I freelance for the UK’s top equestrian magazines including Horse Magazine, Horse and Hound, Eventing Magazine and Horse and Rider. About 80% of my work is commissioned - so editors email me a brief which includes a topic, a fee, a word count and a deadline. The other 20% involves me sitting down and thinking of ideas to pitch to editors. I particularly enjoy writing about veterinary subjects as I’ve always found that area very interesting. There’s always lots of variety such as writing features for Horse Magazine and event reporting for Horse and Hound.
Why I chose Hartpury
I’ve always been into horses and that’s what attracted me to Hartpury as the facilities were outstanding. Being able to take my horse with me was definitely a bonus! I did a BTEC in science at college and applied for Hartpury. The equine science degree covers a broad base of topics so there were quite a few options: stud management, nutrition and a few of my friends went into massage.
Getting into the industry
One of my lecturers put me in contact with the British Grooms Association who invited me to write for their membership magazine and it all progressed from there. The marketing manager at Hartpury then invited me to write stories on the equestrian events at the College as a two-day-a-week work experience placement and I helped report on the FEI World Para Dressage Championships in 2007 and the Hartpury showjumping Spectacular in 2008. My lecturers also gave me contacts for magazine editors and I did two weeks at Horse Magazine and two weeks at Horse and Hound. About a year after graduating, I got a full-time job with Horse Magazine where I worked for nearly two years as editorial assistant before joining Horse and Rider as assistant editor for a year. Now I’m freelancing.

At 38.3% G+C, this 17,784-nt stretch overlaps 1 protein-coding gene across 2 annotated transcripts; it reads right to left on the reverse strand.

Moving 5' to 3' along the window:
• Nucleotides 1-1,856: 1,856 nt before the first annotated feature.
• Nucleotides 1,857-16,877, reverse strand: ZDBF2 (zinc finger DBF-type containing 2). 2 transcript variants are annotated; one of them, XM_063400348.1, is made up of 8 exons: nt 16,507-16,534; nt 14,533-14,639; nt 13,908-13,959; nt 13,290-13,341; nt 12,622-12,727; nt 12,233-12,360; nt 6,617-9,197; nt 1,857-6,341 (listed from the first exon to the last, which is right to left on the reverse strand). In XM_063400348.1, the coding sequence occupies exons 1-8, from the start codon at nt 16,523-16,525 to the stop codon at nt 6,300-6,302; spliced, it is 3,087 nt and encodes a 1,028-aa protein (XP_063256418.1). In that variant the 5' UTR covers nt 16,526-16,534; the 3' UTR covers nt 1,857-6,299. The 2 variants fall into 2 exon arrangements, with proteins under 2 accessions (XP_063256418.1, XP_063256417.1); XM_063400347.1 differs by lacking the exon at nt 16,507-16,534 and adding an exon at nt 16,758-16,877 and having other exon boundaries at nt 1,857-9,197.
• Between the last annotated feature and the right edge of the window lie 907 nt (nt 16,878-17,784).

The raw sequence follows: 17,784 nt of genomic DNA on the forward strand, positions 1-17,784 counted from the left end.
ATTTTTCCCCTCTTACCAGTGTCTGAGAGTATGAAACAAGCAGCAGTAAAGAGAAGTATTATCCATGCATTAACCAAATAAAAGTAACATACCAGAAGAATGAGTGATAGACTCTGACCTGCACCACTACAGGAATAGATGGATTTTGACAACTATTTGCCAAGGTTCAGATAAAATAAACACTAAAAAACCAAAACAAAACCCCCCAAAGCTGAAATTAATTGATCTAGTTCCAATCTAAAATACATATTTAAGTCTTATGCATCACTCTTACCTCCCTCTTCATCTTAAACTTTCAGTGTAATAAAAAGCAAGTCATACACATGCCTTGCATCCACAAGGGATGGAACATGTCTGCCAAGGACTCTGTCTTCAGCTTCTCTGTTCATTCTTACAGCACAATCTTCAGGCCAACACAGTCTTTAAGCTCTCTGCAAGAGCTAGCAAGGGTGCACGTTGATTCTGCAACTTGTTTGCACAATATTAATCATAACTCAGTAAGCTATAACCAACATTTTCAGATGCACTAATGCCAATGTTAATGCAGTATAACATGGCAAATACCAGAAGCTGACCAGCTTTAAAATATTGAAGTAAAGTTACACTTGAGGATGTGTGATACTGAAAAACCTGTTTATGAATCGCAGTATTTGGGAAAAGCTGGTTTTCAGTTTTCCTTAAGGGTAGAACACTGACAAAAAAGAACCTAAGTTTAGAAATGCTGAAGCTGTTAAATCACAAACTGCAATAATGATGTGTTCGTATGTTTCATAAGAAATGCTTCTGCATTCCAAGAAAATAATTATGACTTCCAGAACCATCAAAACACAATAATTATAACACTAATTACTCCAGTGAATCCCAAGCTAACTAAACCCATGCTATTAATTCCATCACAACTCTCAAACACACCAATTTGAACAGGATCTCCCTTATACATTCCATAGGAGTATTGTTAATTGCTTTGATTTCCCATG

Using my degree at work
When I did work experience for Horse and Hound they were very impressed with my knowledge of the industry and really rated Hartpury as a high-end equine institution. You’re exposed to so many people in the industry at Hartpury such as top coaches Corinne Bracken and Carl Hester, and the training uses the most up-to-date methods and world-class facilities. People in the equine world are impressed by what you are exposed to at Hartpury.
Advice for people wanting to work in the equine industry
You have to knuckle down and do the work; nobody is going to do it for you. It’s important not to go to Hartpury and expect to know what you want to do right away. Be open-minded about what is out there. You’ll have access to all the different equine areas so talk to other people in the industry. Hartpury will give you great opportunities to meet people and make contacts. Employers want that ‘real world’ experience; you now need industry experience as well as a degree. Consider going out and getting a job in your summer holidays in an area that interests you, and make sure that you use your time wisely.
course blog postEquine
Our Equine Academy are currently in Belgium for two weeks supporting members who are competing at an International SJ competition. Content provided by Phillipa Winters -www.hartpury.ac.uk/belgium
Examples of graduate employment have included Equine Veterinary Nursing, equine facilities managers, veterinary assistants, laboratory researchers, lecturing and teaching, nutritional sales, nutritional development and equine therapists. Further study can lead onto Masters programmes including the MSc Equine Science or a PhD.